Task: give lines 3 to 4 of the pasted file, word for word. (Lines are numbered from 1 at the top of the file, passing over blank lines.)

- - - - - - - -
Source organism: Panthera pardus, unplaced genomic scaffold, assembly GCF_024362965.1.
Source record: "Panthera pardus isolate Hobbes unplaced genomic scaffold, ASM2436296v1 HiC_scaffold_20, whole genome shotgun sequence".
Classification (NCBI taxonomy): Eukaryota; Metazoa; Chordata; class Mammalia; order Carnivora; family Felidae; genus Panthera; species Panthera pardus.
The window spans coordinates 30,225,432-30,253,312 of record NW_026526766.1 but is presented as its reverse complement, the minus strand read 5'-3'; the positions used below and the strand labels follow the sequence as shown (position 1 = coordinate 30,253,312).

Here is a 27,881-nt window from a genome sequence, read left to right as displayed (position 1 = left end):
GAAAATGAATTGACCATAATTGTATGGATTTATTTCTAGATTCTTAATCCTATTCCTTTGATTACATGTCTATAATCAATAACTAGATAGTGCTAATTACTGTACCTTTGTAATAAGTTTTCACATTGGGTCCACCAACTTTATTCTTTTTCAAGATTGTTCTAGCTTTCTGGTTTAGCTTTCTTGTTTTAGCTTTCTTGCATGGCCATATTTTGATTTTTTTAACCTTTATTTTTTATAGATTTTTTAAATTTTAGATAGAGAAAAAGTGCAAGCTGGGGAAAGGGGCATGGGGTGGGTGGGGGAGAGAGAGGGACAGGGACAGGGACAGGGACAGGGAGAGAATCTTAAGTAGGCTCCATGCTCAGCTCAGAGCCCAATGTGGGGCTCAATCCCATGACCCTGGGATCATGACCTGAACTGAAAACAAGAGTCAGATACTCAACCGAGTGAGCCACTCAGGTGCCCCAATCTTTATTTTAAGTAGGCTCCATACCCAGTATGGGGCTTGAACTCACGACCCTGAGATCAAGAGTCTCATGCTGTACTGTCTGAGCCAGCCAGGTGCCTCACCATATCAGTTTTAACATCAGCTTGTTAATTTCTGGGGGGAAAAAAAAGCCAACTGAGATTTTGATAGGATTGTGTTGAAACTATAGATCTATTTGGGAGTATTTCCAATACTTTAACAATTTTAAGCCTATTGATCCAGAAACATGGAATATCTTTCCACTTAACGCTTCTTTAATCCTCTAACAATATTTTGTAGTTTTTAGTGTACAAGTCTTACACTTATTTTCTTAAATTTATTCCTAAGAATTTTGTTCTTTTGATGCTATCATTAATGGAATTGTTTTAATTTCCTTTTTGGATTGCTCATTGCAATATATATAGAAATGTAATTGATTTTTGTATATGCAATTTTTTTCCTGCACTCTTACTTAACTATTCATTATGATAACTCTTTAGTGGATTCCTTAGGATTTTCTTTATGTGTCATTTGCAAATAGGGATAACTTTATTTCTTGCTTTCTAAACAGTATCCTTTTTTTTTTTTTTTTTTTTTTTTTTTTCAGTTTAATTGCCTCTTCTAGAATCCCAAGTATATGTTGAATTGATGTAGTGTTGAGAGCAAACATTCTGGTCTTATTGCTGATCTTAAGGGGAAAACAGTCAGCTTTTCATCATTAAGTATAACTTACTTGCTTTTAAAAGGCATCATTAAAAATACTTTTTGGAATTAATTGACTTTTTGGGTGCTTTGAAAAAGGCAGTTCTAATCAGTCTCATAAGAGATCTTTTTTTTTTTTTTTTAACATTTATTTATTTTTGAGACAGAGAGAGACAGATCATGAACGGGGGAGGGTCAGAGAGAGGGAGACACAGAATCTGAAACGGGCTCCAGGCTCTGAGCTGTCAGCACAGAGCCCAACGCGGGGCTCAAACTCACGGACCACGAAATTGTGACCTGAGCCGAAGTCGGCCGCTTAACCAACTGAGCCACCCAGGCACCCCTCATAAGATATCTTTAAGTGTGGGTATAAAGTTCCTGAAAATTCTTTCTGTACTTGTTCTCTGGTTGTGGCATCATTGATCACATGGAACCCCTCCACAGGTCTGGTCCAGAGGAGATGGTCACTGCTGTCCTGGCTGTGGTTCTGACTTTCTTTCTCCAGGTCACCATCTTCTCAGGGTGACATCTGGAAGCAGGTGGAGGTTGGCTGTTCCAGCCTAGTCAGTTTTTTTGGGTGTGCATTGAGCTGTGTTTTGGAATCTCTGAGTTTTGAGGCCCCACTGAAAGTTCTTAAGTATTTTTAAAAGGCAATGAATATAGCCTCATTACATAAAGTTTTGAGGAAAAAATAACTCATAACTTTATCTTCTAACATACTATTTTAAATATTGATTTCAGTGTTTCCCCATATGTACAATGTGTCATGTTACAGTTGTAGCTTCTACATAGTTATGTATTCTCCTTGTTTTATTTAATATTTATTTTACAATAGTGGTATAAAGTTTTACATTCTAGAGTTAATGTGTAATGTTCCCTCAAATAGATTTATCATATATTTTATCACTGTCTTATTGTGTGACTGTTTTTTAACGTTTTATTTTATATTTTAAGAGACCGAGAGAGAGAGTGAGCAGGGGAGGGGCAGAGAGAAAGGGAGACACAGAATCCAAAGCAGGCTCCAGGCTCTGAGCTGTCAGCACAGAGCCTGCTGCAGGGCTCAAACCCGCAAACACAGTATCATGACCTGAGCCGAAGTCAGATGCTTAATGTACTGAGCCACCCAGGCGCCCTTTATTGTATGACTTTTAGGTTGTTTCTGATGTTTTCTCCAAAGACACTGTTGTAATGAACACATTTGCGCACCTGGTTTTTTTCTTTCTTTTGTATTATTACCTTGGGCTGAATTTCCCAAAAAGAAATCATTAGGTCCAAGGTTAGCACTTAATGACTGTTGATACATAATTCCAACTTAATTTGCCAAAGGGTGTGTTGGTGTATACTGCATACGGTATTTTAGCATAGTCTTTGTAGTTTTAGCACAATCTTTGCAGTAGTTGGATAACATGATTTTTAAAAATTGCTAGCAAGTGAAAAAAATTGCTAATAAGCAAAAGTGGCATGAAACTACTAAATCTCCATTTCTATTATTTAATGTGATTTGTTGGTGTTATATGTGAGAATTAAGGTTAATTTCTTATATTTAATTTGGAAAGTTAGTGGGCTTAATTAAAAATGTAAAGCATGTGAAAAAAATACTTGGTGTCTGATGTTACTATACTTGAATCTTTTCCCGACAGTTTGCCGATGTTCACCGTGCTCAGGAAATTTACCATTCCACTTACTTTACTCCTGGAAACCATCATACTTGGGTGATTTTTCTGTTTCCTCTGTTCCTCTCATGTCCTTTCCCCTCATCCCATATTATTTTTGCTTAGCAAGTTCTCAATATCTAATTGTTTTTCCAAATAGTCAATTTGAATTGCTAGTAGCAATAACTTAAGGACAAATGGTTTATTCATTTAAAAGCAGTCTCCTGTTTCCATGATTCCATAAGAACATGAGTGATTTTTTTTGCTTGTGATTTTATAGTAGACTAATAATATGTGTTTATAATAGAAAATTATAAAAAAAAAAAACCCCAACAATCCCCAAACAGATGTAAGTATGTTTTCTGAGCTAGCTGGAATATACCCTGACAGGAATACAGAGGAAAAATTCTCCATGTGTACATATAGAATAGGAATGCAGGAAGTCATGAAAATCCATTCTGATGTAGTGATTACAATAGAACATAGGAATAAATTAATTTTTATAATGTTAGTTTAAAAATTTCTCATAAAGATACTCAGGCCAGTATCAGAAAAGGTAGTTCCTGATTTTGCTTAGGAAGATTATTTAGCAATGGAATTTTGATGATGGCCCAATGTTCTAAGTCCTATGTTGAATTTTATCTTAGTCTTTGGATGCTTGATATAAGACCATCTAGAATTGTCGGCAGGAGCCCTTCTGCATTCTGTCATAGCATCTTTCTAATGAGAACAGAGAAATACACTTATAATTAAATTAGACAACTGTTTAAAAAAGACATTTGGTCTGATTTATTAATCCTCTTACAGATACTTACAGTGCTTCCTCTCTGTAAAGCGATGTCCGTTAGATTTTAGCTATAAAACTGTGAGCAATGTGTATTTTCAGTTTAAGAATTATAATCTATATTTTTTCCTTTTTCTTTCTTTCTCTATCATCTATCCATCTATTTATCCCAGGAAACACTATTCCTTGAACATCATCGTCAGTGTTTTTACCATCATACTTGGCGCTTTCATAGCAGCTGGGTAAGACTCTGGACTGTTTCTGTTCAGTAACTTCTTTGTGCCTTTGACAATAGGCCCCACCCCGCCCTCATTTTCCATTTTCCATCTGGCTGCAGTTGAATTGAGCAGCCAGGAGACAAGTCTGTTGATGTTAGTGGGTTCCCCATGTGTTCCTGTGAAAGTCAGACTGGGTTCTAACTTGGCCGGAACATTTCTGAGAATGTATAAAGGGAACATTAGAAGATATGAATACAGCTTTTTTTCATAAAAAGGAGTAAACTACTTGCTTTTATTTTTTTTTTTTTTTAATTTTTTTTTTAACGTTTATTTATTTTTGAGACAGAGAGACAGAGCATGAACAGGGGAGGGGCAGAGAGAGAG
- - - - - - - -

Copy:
Classification (NCBI taxonomy): Eukaryota; Metazoa; Chordata; class Mammalia; order Carnivora; family Felidae; genus Panthera; species Panthera pardus.
The window spans coordinates 30,225,432-30,253,312 of record NW_026526766.1 but is presented as its reverse complement, the minus strand read 5'-3'; the positions used below and the strand labels follow the sequence as shown (position 1 = coordinate 30,253,312).